A Chinese Dog That Didn't Bark
Independent from China in all but name, Taiwan holds a presidential election on Saturday. It's the third one since democracy began on the island in 1987 and thus a great hurrah for those who always claimed Confucian culture could coexist with free-wheeling, Western democracy.
But the election is also the first in which the Chinese mainland's Communist Party didn't try hard to intimidate Taiwan - such as shooting test missiles near the island, as it did in 1996, nearly sparking a conflict with the US.
That's probably because Beijing's policy on Taiwan, as well as opposing democracy for China, is becoming more unsustainable. Beijing needs to rethink its premise that it can take the island by force if Taiwan officially declares independence.
The election itself could shift Taiwan either closer or farther from China, depending on who wins.
The current president, Chen Shui-bian, has tried to boost his chances by attaching two referendums to the ballot (a first for Taiwan). The questions ask if voters disapprove of China's heavy missile deployment across the Strait and if they approve of talks with Beijing. Mr. Chen's two main opponents reflect the old policy of an ambiguous status quo with China that allows for strong business ties.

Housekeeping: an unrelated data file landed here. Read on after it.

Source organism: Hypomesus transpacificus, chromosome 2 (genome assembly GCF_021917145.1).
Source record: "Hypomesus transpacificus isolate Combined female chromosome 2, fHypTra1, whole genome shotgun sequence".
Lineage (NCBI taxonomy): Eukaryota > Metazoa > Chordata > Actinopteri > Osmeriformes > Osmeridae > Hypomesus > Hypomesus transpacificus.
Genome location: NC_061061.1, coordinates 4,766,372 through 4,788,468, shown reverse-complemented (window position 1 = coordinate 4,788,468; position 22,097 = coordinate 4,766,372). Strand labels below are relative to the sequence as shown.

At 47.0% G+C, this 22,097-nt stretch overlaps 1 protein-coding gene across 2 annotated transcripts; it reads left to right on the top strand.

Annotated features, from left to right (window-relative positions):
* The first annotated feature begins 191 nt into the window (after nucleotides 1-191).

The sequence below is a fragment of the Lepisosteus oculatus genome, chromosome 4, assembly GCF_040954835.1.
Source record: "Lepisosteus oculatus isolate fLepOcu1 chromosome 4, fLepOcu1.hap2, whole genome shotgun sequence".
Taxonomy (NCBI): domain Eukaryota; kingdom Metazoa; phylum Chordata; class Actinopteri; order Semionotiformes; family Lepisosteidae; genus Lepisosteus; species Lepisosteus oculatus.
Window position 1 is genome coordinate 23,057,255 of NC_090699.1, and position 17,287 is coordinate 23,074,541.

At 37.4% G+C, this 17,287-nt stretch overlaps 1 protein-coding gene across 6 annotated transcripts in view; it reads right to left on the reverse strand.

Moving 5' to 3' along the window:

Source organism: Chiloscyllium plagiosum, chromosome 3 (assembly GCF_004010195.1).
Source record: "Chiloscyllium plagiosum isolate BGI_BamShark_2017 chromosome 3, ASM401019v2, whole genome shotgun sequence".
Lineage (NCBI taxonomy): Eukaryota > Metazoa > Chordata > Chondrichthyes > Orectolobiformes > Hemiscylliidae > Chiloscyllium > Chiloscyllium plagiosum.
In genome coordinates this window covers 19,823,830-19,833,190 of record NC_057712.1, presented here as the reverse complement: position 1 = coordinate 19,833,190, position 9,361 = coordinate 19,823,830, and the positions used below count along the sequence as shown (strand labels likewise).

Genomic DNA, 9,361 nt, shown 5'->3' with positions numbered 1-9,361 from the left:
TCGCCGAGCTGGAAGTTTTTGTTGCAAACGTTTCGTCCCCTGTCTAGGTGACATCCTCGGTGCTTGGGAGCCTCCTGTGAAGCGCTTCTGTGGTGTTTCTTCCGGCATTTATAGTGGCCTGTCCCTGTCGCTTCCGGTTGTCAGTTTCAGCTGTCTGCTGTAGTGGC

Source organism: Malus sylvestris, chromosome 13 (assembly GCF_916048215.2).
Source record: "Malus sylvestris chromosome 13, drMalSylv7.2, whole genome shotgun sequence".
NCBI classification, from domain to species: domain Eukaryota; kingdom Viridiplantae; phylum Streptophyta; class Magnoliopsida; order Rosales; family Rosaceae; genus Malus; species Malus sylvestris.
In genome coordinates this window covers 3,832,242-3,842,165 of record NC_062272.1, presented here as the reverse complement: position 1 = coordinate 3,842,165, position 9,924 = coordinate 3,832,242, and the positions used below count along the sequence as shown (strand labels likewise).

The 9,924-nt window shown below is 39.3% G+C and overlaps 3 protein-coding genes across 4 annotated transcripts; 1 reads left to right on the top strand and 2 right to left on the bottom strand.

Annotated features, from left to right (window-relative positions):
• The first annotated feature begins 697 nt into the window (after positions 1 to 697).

No matter the outcome, China has so offended the Taiwanese in its diplomacy and worried them by its slapdown of democracy in Hong Kong that Beijing knows a feeling of independence will grow on the island. And its tactic of trying to wield influence with pressure on Taiwanese businesses in China isn't working well.
Desperate to defeat the pro-independence Chen and his referendums, the best that Beijing could do this time was to take the unusual step of pleading with an American president for help. President Bush tried, but was able only to tone down the wording of the referendums.
China needs to consider offering a loose association with Taiwan in return for dropping its military threat (combined with an open US guarantee for Taiwan's security). At the least, it should remove the 400 or more missiles deployed near the island.
That, and more cross-Strait commonsense, will help remove Taiwan as a flash point for war.